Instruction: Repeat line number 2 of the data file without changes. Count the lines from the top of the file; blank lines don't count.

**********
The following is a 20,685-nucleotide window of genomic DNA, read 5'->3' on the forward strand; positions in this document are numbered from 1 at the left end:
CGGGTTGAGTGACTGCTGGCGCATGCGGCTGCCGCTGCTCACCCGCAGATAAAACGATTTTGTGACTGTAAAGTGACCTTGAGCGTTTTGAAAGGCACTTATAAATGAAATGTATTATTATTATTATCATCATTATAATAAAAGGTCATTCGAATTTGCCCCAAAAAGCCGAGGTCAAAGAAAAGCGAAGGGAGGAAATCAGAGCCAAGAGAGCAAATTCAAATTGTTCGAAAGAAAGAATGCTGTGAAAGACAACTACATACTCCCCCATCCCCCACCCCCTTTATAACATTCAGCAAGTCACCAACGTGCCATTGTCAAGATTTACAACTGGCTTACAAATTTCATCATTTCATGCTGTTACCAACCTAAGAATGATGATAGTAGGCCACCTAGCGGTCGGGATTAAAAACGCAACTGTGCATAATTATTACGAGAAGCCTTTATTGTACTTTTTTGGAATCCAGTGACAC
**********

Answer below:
CGGGTTGAGTGACTGCTGGCGCATGCGGCTGCCGCTGCTCACCCGCAGATAAAACGATTTTGTGACTGTAAAGTGACCTTGAGCGTTTTGAAAGGCACTTATAAATGAAATGTATTATTATTATTATCATCATTATAATAAAAGGTCATTCGAATTTGCCCCAAAAAGCCGAGGTCAAAGAAAAGCGAAGGGAGGAAATCAGAGCCAAGAGAGCAAATTCAAATTGTTCGAAAGAAAGAATGCTGTGAAAGACAACTACATACTCCCCCATCCCCCACCCCCTTTATAACATTCAGCAAGTCACCAACGTGCCATTGTCAAGATTTACAACTGGCTTACAAATTTCATCATTTCATGCTGTTACCAACCTAAGAATGATGATAGTAGGCCACCTAGCGGTCGGGATTAAAAACGCAACTGTGCATAATTATTACGAGAAGCCTTTATTGTACTTTTTTGGAATCCAGTGACAC